Facebook shares plunge as Elon Musk and others delete accounts

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      It's not often that anyone can say it's been a brutal week for Facebook CEO Mark Zuckerberg.

      But today, his social-media company's share price took another beating after businessman Elon Musk deleted the Facebook pages of Tesla and SpaceX.

      Each had more than 2.5 million followers.

      Facebook shares fell 3.34 percent to close at US$159.39.

      They stock traded at $176.83 at the start of the week—meaning the share price has dropped 13.89 percent since Monday.

      However, it's still up 13.57 percent over the past 12 months. Facebook's market value is now $463 billion.

      A "delete Facebook" movement started after it was revealed that a U.K.-based company, Cambridge Analytica, gained access to data on more than 50 million Facebook users.

      Cambridge Analytica made this information available to Donald Trump's presidential campaign and those advocating that Britain end its membership in the European Union.

      The former research director with Cambridge Analytica, former British Columbia resident Christopher Wylie, blew the whistle on this in a series of media interviews.

      That has prompted investigations by Canada's privacy commissioner and the U.K.'s information commissioner.

      Victoria mayor Lisa Helps has called Facebook a "toxic echo chamber".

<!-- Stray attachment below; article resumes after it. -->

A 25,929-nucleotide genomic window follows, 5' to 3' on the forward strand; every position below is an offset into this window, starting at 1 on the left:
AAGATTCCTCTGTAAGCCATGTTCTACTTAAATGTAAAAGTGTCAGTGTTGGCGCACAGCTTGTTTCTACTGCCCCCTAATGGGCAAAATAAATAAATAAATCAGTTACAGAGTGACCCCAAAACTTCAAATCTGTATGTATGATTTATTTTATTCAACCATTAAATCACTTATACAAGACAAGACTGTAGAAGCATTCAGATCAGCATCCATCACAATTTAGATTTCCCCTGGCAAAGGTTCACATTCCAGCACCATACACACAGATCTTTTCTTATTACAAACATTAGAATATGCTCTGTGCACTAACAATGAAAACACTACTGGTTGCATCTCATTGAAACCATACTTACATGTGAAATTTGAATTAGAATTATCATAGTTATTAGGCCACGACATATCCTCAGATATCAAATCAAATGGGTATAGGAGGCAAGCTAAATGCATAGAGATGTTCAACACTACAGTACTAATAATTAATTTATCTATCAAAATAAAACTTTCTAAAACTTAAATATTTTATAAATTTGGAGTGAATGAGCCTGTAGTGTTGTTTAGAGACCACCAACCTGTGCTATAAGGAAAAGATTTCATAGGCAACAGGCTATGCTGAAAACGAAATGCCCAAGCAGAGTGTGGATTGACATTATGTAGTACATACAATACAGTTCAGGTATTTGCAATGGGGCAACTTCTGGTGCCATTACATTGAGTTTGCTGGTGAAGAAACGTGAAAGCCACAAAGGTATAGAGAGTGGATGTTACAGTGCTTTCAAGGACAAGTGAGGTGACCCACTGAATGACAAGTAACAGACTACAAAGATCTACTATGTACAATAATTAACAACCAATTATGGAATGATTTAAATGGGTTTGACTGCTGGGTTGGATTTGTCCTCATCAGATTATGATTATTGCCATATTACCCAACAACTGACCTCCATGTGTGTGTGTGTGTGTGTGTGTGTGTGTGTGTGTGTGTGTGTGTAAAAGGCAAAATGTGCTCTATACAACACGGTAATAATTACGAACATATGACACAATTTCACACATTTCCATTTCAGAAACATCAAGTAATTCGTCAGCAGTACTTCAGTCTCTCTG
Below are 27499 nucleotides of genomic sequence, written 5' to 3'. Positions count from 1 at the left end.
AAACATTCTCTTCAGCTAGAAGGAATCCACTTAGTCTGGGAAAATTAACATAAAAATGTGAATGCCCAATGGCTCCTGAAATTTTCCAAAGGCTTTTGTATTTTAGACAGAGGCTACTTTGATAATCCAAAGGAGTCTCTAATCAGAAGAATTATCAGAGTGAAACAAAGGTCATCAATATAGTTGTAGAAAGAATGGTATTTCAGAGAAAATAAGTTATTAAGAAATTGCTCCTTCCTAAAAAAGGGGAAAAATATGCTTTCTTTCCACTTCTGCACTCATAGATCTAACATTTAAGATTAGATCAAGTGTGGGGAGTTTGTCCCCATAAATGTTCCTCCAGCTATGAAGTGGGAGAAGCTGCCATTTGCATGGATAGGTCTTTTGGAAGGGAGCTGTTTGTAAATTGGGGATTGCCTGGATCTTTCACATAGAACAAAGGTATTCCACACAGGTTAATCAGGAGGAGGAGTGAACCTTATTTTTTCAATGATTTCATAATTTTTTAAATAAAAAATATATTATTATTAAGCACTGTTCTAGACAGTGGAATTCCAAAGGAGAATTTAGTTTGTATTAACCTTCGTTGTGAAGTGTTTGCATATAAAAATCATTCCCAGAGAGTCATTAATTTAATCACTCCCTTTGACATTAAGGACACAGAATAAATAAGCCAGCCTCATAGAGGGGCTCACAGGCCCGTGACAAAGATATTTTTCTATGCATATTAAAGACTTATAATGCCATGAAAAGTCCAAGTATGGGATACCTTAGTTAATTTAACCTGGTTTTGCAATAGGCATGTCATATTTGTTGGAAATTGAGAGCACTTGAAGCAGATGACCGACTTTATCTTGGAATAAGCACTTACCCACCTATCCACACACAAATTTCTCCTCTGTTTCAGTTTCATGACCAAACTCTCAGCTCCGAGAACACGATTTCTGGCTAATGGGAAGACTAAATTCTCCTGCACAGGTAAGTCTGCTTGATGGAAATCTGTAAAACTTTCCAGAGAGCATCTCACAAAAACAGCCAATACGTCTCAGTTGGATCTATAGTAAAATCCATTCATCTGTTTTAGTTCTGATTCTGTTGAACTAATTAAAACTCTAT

Lisa Helps

      Victoria mayor also pulls the plug

      Victoria mayor Lisa Helps also deleted her Facebook account this week.

      She called the social-media platform a "toxic echo chamber" and a place where "people who have anything positive to say are often in defense against negativity and anger".

      "Facebook peddles in outrage," Helps wrote on her blog. "According to Roger McNamee, an early investor in Facebook, 'Algorithms that maximize attention give an advantage to negative messages. People tend to react more to inputs that land low on the brainstem. Fear and anger produce a lot more engagement and sharing than joy.' "

      She also declared that social-media companies are competing for people's attention, which keeps people distracted.

      "This is contributing to fragmenting our attention spans so that we no longer have the ability to focus individually or collectively on the big issues that desperately need our attention," Helps stated. "This isn’t good for the state of our democracy in Victoria where what we need is to be able to talk with each other and listen to each other about the challenges we face as a community."

      But she admitted that it wasn't easy.

      "Over the past few weeks, I’ve been weaning myself off Facebook slowly, just like when I quit coffee," she wrote. "I first deleted the Facebook app from my phone. Then from my iPad. And finally, I changed my web browser home page. The final step is to close down my Facebook account … It makes me nervous just typing this."